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Intrepid detective Isaac Bell engages in his most dangerous case yet.
It is 1910, the early years of the 20th century, air travel is in its infancy, and newspaper publisher Preston Whiteway is offering $50,000 for the first flier to cross America in less than fifty days. He is even sponsoring one of the candidates - a barnstorming woman flier named Josephine Frost - and that's where Isaac Bell comes in.
Frost's violent-tempered business magnate husband, Harry, has just killed her lover and tried to kill her and now he's on the run - but Whiteway is sure he'll try again. Not that that's news to Bell. He tangled with Harry Frost ten years before, and lost badly. He knows that Frost has access to thieves, murderers and thugs in every city in the country. He knows Frost won't just be coming after his wife, but after Whiteway. And Bell knows that if he takes the case, Frost will be after him, too.
Yes, Bell knows all that... but he still has no idea what he has just gotten himself into. Things are not quite what they seem to him - and that will prove to be a very fatal mistake indeed.
Having read so many of Cussler's titles - written solo and in partnership with others - I think I have a fair handle on what makes for a top-notch Cussler story... and though this comes awfully close, it doesn't quite reach that pinnacle of storytelling I have come to expect from him.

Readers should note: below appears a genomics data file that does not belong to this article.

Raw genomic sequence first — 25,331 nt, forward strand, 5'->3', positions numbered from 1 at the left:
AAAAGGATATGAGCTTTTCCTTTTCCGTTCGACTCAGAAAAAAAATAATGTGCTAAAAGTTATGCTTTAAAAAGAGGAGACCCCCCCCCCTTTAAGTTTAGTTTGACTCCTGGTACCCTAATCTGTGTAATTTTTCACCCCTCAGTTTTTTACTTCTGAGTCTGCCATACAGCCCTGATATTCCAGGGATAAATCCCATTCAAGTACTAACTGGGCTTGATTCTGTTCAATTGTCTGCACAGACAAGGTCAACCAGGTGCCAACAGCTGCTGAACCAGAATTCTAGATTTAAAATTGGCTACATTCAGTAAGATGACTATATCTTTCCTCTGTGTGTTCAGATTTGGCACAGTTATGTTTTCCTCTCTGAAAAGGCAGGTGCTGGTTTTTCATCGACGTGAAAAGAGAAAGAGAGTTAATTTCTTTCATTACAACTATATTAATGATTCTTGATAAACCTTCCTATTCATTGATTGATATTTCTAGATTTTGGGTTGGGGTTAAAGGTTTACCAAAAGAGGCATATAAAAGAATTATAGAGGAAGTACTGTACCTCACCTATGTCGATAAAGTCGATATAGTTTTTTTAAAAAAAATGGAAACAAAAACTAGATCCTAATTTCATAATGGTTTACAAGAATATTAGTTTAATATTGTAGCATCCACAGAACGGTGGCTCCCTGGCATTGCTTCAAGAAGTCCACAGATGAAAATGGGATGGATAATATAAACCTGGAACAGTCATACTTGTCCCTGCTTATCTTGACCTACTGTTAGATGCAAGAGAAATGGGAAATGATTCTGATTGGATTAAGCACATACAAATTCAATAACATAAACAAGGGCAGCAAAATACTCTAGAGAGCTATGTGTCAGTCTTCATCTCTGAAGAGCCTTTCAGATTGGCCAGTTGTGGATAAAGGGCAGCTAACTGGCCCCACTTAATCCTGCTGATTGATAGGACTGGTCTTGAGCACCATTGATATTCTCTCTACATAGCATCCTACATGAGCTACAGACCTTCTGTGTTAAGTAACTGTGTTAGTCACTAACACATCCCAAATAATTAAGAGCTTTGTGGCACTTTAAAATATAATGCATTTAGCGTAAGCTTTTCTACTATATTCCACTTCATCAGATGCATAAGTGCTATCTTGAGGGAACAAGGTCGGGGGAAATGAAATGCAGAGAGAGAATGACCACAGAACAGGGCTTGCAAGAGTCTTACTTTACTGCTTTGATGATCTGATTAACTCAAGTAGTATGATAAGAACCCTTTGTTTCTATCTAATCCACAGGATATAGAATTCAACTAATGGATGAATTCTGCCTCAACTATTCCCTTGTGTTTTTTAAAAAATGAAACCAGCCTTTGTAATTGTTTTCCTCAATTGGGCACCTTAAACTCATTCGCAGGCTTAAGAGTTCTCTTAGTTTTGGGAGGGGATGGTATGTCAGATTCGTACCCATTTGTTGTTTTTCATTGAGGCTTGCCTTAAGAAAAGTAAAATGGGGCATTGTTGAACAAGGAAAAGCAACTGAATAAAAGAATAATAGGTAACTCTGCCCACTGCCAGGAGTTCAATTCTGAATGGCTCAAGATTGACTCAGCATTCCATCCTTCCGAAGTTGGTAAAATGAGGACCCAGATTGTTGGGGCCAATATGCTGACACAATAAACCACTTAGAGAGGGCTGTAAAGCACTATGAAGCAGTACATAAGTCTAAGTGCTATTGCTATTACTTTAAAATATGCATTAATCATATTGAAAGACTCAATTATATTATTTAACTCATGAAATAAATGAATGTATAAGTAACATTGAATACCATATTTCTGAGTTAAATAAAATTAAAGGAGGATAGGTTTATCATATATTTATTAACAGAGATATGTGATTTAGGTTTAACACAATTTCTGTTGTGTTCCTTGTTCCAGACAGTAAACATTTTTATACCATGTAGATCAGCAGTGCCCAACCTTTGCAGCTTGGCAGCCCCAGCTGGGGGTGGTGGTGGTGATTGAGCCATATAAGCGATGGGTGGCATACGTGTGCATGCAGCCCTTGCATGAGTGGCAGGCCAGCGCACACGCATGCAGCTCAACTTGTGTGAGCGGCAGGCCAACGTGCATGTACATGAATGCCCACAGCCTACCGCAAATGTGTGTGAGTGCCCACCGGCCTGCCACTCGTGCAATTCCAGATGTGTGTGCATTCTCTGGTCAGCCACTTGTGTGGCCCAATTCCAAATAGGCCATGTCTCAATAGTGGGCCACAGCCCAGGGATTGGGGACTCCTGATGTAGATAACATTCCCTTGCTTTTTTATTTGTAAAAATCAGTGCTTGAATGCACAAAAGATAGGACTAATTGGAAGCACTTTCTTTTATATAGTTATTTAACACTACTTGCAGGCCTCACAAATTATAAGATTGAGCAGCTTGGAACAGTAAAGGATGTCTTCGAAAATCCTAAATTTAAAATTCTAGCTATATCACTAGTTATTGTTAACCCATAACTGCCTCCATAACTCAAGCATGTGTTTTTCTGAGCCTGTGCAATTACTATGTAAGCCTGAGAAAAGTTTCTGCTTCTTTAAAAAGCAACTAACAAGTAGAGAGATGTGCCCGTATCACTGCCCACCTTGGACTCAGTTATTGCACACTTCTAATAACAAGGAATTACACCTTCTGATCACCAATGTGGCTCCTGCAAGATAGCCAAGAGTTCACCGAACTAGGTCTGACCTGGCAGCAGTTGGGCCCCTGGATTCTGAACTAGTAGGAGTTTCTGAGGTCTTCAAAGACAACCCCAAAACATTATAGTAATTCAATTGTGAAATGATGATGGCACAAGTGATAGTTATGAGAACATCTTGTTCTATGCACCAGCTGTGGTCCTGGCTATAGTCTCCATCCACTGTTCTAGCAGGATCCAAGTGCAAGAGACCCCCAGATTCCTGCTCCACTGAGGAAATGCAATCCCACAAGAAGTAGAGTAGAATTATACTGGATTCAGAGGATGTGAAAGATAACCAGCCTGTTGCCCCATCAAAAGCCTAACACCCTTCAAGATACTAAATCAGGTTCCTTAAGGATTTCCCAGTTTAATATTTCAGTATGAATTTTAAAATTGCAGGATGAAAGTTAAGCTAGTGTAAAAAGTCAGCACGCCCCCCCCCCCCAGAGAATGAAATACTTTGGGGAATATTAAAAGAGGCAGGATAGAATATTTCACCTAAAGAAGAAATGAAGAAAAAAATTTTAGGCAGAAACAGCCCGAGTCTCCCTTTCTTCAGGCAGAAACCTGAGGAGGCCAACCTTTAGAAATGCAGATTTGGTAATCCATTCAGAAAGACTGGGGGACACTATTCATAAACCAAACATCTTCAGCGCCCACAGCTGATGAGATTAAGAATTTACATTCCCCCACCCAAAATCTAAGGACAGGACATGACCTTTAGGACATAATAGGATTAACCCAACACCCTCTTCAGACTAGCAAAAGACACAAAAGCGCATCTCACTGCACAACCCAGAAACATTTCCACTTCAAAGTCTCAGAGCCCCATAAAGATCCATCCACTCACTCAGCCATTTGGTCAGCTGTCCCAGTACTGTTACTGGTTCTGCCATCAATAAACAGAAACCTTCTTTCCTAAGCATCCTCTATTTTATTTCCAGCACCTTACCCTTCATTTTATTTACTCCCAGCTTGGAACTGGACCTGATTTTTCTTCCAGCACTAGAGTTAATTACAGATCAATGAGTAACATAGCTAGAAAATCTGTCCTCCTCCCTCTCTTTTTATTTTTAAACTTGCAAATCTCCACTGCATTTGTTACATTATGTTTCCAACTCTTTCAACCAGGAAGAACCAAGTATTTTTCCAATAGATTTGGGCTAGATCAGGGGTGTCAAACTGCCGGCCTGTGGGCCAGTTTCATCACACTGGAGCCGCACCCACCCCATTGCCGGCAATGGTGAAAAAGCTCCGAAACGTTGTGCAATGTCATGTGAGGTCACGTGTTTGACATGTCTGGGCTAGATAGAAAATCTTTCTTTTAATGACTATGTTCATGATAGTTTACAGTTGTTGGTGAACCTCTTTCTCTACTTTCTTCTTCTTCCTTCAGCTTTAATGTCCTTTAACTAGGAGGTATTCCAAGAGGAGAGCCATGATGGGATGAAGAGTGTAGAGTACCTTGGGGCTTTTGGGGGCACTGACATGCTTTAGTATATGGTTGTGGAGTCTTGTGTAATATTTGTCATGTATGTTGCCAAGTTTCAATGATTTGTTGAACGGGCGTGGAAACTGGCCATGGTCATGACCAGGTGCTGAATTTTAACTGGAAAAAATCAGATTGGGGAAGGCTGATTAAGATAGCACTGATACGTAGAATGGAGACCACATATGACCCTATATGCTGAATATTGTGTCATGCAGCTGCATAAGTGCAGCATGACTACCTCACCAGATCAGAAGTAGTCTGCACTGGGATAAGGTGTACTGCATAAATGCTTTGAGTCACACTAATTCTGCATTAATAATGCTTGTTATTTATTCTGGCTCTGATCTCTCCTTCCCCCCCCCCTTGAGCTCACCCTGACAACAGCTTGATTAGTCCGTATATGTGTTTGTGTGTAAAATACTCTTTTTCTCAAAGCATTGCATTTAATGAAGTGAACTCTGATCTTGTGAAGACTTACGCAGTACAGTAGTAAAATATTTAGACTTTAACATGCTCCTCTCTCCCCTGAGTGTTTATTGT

Is it Cussler... is it Scott... I can't say. All I know is that despite being a rollicking ride and a thriller in all ways, it just lacked a pinch of Vitamin X - that mysterious something that takes a really good story and pushes it over that line into brilliant. Perhaps it was the sporadic patches of predictability where there so clearly was supposed to be a twist... perhaps it was the constant frisson of sexual tension in inappropriate places... perhaps it was the rather weak 'villain' who was more weasel than lion, and the villain that was more bull when he should have been more viper...
Was this a good read, a worthy book to buy and sit through cold nights with? Hell yes... it's a Cussler title and still carries with it all the kudos that go with the name. But was it the latest heir in a line of blockbusters? No, alas it was not. Much like Lord Edmund Blackadder II, it carried a title worthy of respect, but a personality that was just a little weak in places.
Overall, still a very good read, but worth waiting until it's dropped in price a bit, I would say.
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"Computer games don't affect kids. I mean if Pac-Man affected us as kids, we'd all be running around in darkened rooms, munching magic pills and listening to repetitive electronic music."
Kristian Wilson, Nintendo, Inc, 1989